Who’s At Fault If a Patient Doesn’t Follow Up?

In keeping with the mindset of most Americans today, the answer to the question posed in the title of this post is, “the doctor.” American Medical News reports that “Medical liability experts say missed appointments and failures to follow up pose some of the greatest legal risks for physicians.” And these problems are increasing with more hand-offs and more people being involved with the “team” taking care of the patient. The article began with an anecdote about a patient who needed a cardiac catheterization but wanted to think about it. He went home and died. The family sued and said the doctor did not “tell them how critical it was for him to have the procedure.” The doctor did not document the conversation about the need for the procedure in the chart and lost the case. Failure to make sure that appropriate follow-up was done and failure to contact patients about missed appointments are among the most frequent deficiencies cited as big legal risks for physicians. Get this. “A common claim in lawsuits that involve missed appointments is lack of informed refusal. The allegation arises when patients admit they declined or ignored treatment recommendations, but allege they were not adequately educated about the medical risks of their decision.” Lack of informed refusal. That’s a new one for me. The article says that adequate documentation by the doctor will support his version of events. What is to prevent any patient, who is explained any plan or procedure and declines, from simply saying, “I didn’t realize how serious this was”? And where does this end? Should a doctor call all her...
A Look at Recidivism in COPD Management

A Look at Recidivism in COPD Management

COPD is a group of progressively debilitating respiratory conditions, including emphysema and chronic bronchitis, and it ranks as the third leading cause of death in the United States, according to the CDC. About 16 million Americans are currently diagnosed with COPD, but another 14 million or more remain undiagnosed. In addition, COPD accounts for nearly 2 million ED visits each year, but much of this data is confounded by asthma admissions. “COPD patients who require ED attention or hospitalization are those with the most severe disease,” explains Reynold A. Panettieri, Jr., MD. “Furthermore, hospitalization and ED visits for COPD are more often clustered in the winter. They are associated with exposure to viruses and bacterial pathogens.” People aged 50 and older are more likely than others to get COPD, but the damage starts years before these individuals are diagnosed and can progress even after smoking cessation. Since the disease occurs and is diagnosed later in life, the risk of COPD is especially high for patients older than 45 with a smoking history. Healthcare Utilization & Readmission for COPD Most patients with diagnosed COPD report that symptoms of their disease impair their quality of life, but only about half take at least one daily medication for COPD. The healthcare utilization rate for COPD patients is also substantial. About one in five COPD patients visits an ED or is admitted to a hospital for care within a year. “The bottom line is that patients, providers, and the healthcare system cannot afford recidivism for COPD hospitalization.” Recidivism in healthcare has been defined as the tendency by ill patients to relapse or return...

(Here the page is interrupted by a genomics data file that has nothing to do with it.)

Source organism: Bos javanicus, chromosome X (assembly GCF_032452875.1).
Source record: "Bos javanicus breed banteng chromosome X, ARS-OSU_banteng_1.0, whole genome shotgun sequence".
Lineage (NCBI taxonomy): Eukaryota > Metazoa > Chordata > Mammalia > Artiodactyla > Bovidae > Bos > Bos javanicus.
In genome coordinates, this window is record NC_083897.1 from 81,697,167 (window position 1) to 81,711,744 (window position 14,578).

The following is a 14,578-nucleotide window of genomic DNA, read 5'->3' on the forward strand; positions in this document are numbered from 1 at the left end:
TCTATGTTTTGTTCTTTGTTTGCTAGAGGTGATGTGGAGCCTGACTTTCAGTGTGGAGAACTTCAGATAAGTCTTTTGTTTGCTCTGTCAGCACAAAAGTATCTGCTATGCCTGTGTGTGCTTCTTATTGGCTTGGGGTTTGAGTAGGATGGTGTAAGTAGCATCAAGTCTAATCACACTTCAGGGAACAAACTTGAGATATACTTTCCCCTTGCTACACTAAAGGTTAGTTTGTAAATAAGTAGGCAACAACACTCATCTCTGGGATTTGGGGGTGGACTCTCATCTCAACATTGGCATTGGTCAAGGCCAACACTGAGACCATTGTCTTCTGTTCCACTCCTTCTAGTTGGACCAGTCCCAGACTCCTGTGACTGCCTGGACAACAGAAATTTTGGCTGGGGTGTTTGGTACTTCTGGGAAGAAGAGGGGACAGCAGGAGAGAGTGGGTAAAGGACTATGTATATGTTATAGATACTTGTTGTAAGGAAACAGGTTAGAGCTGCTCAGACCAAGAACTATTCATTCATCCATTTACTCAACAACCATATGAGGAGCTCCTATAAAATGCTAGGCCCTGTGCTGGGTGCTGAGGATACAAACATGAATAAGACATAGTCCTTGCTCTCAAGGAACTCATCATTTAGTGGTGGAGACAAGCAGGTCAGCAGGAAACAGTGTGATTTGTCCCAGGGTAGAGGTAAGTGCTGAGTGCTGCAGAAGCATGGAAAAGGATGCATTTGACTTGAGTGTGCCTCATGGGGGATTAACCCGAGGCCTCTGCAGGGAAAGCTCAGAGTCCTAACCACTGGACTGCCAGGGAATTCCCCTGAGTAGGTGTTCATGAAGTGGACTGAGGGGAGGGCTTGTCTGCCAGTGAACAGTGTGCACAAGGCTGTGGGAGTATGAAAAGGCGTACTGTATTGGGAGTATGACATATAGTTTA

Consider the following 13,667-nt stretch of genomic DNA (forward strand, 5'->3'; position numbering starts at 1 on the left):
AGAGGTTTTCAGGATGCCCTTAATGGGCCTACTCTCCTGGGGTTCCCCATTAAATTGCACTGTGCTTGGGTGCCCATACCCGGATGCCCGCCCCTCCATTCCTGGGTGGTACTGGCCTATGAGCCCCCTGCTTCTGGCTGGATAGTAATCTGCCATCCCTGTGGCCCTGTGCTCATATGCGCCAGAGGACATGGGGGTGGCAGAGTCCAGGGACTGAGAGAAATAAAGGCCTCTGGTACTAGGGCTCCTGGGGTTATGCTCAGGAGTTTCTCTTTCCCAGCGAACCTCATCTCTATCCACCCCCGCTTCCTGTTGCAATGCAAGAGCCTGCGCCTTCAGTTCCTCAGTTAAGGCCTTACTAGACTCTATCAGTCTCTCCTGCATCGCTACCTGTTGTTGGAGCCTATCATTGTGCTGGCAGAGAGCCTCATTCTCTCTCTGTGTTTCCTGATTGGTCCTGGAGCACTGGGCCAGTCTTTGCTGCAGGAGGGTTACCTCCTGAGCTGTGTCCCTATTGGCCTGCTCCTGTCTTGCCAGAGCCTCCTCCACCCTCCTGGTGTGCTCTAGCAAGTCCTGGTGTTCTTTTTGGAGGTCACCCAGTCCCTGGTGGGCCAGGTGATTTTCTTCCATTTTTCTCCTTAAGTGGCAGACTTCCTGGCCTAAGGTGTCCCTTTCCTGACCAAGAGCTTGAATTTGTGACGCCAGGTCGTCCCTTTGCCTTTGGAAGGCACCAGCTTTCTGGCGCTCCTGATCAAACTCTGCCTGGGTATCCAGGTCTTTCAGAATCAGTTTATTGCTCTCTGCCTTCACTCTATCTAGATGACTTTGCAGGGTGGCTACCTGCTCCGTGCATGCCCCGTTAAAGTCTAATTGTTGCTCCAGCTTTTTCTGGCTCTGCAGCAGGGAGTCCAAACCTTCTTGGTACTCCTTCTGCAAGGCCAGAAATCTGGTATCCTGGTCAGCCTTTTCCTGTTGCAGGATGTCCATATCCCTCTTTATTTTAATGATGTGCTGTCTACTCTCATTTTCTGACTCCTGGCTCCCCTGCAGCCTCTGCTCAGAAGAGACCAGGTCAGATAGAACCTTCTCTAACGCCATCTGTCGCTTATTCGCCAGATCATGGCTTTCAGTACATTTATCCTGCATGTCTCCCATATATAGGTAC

The Impact of Hospitalist Workload on Patient Care

The Impact of Hospitalist Workload on Patient Care

The workload for hospitalists has increased significantly, thanks in part to increased residency work-hour restrictions, greater access for patients to healthcare, and a general focus among hospitals to improve patient volume and throughput. Further complicating matters is that hospitalists are adept at functioning in different hospital environments and capacities, which has increased their use and workload. To assess the impact of workload on patient safety and quality measures, my colleagues and I conducted a national survey of hospitalists that was published in JAMA Internal Medicine. Hospitalists Reporting Unsafe Workloads According to our results, about 40% of hospitalists reported that their workload exceeded safe levels (more than 15 patients per shift) at least monthly, and 36% said it happened more than once a week. Approximately one-quarter of respondents reported that excessive workload delayed the admission or discharge of patients until the next shift or hospital day, which in turn impacted length of stay and workloads among ED providers. In addition, 25% of respondents reported that they failed to fully discuss treatment options or to answer questions from patients and family members, and 19% said patient satisfaction soured due to unsafe workloads. Furthermore, 18% reported that it adversely affected patient handoffs. More than 20% of physicians reported that their average workload likely contributed to patient transfers, morbidity, or even mortality. High Hospital Admissions Taking a Toll High levels of admissions and unexpected health changes among admitted patients can dramatically affect the workload of hospitalists and ED physicians. In turn, these changes can increase lengths of stay and clog processes of care in the ED. To overcome these issues, a mutual understanding...